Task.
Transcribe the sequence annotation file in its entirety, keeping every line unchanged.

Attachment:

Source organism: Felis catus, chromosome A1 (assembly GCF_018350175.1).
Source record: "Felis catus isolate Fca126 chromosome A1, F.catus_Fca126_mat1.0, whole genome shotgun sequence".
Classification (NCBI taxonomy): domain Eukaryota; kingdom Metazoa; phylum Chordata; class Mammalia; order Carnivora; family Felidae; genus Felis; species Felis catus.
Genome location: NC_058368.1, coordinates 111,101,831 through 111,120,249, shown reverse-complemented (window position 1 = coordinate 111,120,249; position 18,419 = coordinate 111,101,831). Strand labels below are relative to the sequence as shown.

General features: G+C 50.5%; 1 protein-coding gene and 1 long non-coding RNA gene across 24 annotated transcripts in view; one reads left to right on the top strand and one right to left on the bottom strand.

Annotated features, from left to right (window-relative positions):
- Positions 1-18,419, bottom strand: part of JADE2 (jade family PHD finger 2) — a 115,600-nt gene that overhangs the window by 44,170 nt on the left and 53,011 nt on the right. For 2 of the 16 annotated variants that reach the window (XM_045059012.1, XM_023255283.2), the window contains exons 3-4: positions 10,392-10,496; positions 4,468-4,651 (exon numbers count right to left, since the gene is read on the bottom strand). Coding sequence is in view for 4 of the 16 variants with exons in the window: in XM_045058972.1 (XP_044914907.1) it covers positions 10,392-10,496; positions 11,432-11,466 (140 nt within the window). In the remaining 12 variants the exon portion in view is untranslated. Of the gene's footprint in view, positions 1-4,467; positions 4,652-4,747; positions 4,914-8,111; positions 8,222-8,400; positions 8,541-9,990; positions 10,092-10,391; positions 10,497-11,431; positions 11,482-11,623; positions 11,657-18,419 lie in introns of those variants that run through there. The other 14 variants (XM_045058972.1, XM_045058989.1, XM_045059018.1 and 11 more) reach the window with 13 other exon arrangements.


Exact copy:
Source organism: Felis catus, chromosome A1 (assembly GCF_018350175.1).
Source record: "Felis catus isolate Fca126 chromosome A1, F.catus_Fca126_mat1.0, whole genome shotgun sequence".
Classification (NCBI taxonomy): domain Eukaryota; kingdom Metazoa; phylum Chordata; class Mammalia; order Carnivora; family Felidae; genus Felis; species Felis catus.
Genome location: NC_058368.1, coordinates 111,101,831 through 111,120,249, shown reverse-complemented (window position 1 = coordinate 111,120,249; position 18,419 = coordinate 111,101,831). Strand labels below are relative to the sequence as shown.

General features: G+C 50.5%; 1 protein-coding gene and 1 long non-coding RNA gene across 24 annotated transcripts in view; one reads left to right on the top strand and one right to left on the bottom strand.

Annotated features, from left to right (window-relative positions):
- Positions 1-18,419, bottom strand: part of JADE2 (jade family PHD finger 2) — a 115,600-nt gene that overhangs the window by 44,170 nt on the left and 53,011 nt on the right. For 2 of the 16 annotated variants that reach the window (XM_045059012.1, XM_023255283.2), the window contains exons 3-4: positions 10,392-10,496; positions 4,468-4,651 (exon numbers count right to left, since the gene is read on the bottom strand). Coding sequence is in view for 4 of the 16 variants with exons in the window: in XM_045058972.1 (XP_044914907.1) it covers positions 10,392-10,496; positions 11,432-11,466 (140 nt within the window). In the remaining 12 variants the exon portion in view is untranslated. Of the gene's footprint in view, positions 1-4,467; positions 4,652-4,747; positions 4,914-8,111; positions 8,222-8,400; positions 8,541-9,990; positions 10,092-10,391; positions 10,497-11,431; positions 11,482-11,623; positions 11,657-18,419 lie in introns of those variants that run through there. The other 14 variants (XM_045058972.1, XM_045058989.1, XM_045059018.1 and 11 more) reach the window with 13 other exon arrangements.